In a way, there is nothing wrong with this. It is natural for like-minded people to gravitate to one another, and it can be comfortable and easy to spend your social time at work with the people who are in your circle.
Being part of a group can boost your morale and promote camaraderie; it can lead to increased cooperation, and it can help accomplish broader company-wide tasks across departments. I always counsel that investing in and developing strong relationships with a few key people makes sense, and one of the best ways to do this is to focus on the colleagues with whom you have things in common.
Similarities build connections.
It is crucial, though, to keep expanding your network, and not settle into complacency once you’ve found a group of people with whom you’re comfortable. A clique and a network may be conceptually similar—a band of like-minded people—but they connote very different things. A clique suggests exclusivity; it can keep out instead of invite in. A network is something that continually expands, opening up opportunities and possibilities as it gains strength.
When you surround yourself only with what you know and stick solely to your regular group—your clique—you stop challenging yourself. Growth stagnates and innovation lags. Behaviors and thought patterns become rote. By limiting yourself to your comfortable circle, you’re apt to only get feedback from people who are prone to agree with you, and you can unwittingly consign yourself to a group-think mentality.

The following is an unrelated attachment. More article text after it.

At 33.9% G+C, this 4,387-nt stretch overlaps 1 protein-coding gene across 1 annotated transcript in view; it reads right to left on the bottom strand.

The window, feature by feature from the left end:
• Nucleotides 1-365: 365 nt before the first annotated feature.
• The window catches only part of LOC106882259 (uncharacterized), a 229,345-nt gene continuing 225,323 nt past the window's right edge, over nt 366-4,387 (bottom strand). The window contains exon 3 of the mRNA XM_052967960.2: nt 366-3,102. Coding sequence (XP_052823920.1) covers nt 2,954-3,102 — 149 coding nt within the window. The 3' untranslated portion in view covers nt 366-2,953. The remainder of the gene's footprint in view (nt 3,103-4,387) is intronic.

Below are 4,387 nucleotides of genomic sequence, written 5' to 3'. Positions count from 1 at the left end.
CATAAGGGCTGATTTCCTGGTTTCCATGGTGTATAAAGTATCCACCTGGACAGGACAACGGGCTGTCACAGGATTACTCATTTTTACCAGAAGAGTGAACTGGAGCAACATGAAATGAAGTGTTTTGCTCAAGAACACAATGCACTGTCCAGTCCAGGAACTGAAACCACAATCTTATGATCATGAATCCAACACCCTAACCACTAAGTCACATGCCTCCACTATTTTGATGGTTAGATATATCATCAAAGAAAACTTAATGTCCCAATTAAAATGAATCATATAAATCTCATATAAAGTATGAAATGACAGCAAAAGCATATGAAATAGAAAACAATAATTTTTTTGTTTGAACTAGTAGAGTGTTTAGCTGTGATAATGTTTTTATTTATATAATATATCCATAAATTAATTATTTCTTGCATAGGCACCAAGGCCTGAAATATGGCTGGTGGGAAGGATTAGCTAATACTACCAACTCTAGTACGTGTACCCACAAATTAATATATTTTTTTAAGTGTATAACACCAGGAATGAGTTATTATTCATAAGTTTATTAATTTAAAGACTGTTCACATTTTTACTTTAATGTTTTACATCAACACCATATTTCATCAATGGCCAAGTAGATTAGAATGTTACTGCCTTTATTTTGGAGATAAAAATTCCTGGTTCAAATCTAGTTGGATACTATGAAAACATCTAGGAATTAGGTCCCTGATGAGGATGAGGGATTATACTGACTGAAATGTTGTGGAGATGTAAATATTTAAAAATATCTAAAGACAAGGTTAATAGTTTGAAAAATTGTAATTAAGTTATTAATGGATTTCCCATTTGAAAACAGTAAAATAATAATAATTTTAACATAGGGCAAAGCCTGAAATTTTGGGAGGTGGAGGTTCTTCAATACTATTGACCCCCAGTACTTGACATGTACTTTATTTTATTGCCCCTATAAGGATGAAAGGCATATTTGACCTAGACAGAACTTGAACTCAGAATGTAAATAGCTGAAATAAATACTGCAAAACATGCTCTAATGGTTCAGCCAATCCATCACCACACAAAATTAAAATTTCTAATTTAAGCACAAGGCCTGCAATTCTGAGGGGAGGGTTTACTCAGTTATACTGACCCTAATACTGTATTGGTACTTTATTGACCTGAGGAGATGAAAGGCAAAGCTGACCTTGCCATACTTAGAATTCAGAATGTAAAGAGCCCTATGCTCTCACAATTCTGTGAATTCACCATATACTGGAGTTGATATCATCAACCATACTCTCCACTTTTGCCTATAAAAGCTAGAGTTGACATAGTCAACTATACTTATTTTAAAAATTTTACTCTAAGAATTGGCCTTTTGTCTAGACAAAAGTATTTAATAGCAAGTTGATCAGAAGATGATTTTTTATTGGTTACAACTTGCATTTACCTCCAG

Not being part of a clique can be its own quandary. It is important to remember, though, that most cliques are inward looking. If you feel outside the circle, don’t get defensive—your sense of exclusion becomes a self-fulfilling prophecy. Instead, focus on building individual connections with the people whom you are genuinely drawn to.
To break the limiting patterns of cliques and discover new connections, try the following:
1) Assume the best. Cliques form as a means of comfort and security; they may appear exclusionary, but they are not always so. Whether you are inside or outside a clique, don’t listen to your negative inner voice. Assume the best intentions of others, more often not you’ll be right. There are always colleagues looking to increase their connections. Stay open to these opportunities instead of shutting them off.